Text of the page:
The Chennai ODI has done more than just help India level the series. Even if it turns out to be too late to influence the finale in Mumbai, it has raised hope and left clues for the Test series ahead. The pitch wasn’t a rank-turner as the term goes — there were no puff of dust blowing up towards the faces of the batsmen or the short-leg fielder — but it had enough for the spinners to get involved in the game. And the way South African middle-order batted brought up memories of Australians’ last visit to this country.
- Far Right enters Germany Parliament in worst election showing by Angela Merkel's CDU, SPD since 1949
- Congress leader shot dead in MP; village sarpanch among 12 booked
- SIPG boss Andre Villas-Boas to learn fate ahead of Asian Champions League semifinal
- FIFA U-17 World Cup: Need to give stars of the future the best stage to shine, says Sunil Chhetri
- Apple Watch 3, iPhone 8, iPhone 8 Plus sold out in some stores, says Tim Cook
- Disha Patani is looking like a cerulean goddess in her latest picture
It’s worth stressing here that the South African touring teams of the past have shown great resilience, and method to counter any condition across the world. In India, we have seen lesser batsmen than Jacques Kallis and Hashim Amla find a way out. Their pet theory was to shuffle towards off even as they pressed back, and work the offspinners to the leg side, and also deploy the sweeps to throw the spinners off rhythm. It won’t be a shock if this batting line-up also comes up with a plan to counter the spin in the Tests, and also, if Dale Steyn manages to get more reverse swing on dry and dusty conditions. But, as MS Dhoni said, India need to first prepare those sort of tracks to at least put some doubt in their minds.
It’s been a pet theme with Dhoni in the past. He has retired from the Tests but knows what can work. He shot down any fears of India collapsing against spin like they did against Graeme Swann in the past, and Rangana Herath recently.
“It’s not like we’ll win every game. It’s not like we don’t get out if it spins, we do get out. There have been situations when it has spun and we have been in difficulty. It’s still a sporting wicket. We tend to think that sporting wicket means grass on the wicket, but it’s not like that. Sporting means where you get challenged. I would call this (Chennai) track as sporting track. Who got the wickets? For them it was the pacers, and for us, spinners and seamers.”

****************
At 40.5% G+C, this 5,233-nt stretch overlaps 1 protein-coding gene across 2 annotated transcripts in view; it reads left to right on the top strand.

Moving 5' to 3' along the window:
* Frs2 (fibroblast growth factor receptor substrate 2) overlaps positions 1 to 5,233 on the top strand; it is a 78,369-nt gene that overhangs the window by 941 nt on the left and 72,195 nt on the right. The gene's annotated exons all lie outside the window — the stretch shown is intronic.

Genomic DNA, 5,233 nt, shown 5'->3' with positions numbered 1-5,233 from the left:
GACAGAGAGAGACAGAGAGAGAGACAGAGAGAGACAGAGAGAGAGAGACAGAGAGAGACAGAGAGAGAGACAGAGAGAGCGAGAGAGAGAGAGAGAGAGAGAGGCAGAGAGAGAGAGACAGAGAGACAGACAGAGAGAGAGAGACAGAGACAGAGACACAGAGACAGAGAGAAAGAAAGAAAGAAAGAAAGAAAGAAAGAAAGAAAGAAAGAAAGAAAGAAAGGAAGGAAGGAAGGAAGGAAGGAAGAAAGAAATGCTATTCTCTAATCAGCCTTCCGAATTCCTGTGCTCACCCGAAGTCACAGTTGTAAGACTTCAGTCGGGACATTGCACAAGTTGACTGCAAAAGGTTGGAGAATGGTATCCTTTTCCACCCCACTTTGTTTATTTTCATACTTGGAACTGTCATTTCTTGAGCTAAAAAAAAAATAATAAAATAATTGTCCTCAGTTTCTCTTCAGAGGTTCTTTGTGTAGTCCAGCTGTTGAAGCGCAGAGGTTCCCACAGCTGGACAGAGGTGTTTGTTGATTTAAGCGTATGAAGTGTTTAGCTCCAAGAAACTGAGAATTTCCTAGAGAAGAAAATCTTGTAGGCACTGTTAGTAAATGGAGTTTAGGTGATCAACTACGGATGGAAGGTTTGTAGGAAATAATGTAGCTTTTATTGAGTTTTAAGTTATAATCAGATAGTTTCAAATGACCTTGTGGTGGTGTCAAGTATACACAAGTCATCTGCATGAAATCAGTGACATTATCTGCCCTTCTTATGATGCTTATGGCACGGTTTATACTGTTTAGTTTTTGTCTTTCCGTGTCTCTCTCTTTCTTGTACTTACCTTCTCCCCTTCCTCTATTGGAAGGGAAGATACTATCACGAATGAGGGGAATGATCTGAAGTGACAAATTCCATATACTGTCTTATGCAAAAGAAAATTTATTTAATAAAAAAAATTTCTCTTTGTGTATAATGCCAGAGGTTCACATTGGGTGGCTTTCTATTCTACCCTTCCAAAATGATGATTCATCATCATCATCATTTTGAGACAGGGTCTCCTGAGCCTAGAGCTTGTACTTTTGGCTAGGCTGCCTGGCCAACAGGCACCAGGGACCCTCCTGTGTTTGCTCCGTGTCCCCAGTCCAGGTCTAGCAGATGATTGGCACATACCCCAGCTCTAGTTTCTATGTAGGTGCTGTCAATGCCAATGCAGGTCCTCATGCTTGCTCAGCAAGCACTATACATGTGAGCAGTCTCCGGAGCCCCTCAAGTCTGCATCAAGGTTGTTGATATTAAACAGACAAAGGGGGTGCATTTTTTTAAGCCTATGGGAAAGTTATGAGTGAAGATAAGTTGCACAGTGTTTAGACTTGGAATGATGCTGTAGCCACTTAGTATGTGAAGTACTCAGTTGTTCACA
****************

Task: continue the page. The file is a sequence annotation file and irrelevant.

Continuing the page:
Dhoni also talked about where things go wrong in India. It’s the overuse of the heavy roller in preparation of the pitch, Dhoni said. “If there is a Test match, the heavy roller goes on for 15 to 20 days.” That takes out the sharp turn, and without that kind of zip, bite, and bounce, the spinners don’t pose as big a threat. Time and again, we have seen overseas batsmen get on the back foot and play the slow spin off the pitch. The overuse of heavy roller flattens out any indentation on the track, and reduces any unevenness on the surface, making everything predictable.
Near the end of his career, Sri Lanka’s Muttiah Muralitharan also spoke about how the use of heavy rollers was killing spin in his country. “We are using heavier rollers. In those days, we used smaller rollers, and were rolling for four or five days and really preparing the wicket,” Muralitharan had said. “Now we just use the heavy roller, flatten the wicket and make it slower. It doesn’t help spinners.”
It’s what happening in India as well, according to Dhoni. “So everything comes down to the toss here,” Dhoni said on Thursday night. “It becomes all important. A lot of times when we’ve won Tests, we’ve lost the toss, they batted first, we got them out and we batted for long periods and the only way we got result was by getting them out. But in a true Test match, what you really want is the ball to start turning. You want it to turn early so that it becomes a challenge. Tests in India should get done in four days or four-and-half. It doesn’t matter if it doesn’t (go the full distance), what’s important is we have a result, and for that we need to look at how we prepare our tracks.”
As recent Tests have proved, the Indian batsmen too aren’t all that flash against quality spin. Their spinners have been overshadowed by the visitors in the past and the foreign pacers have been more capable of getting reverse swing in dry and dusty conditions. Having said all that, as Dhoni says, it still would be silly if India don’t at least try to attack with spin. Especially, when you consider the alternative of dull batting tracks, or, more comically, grass-laden tracks such as the one India’s current board president Shashank Manohar once laid out in Nagpur much to the consternation of the current CAB secretary Sourav Ganguly.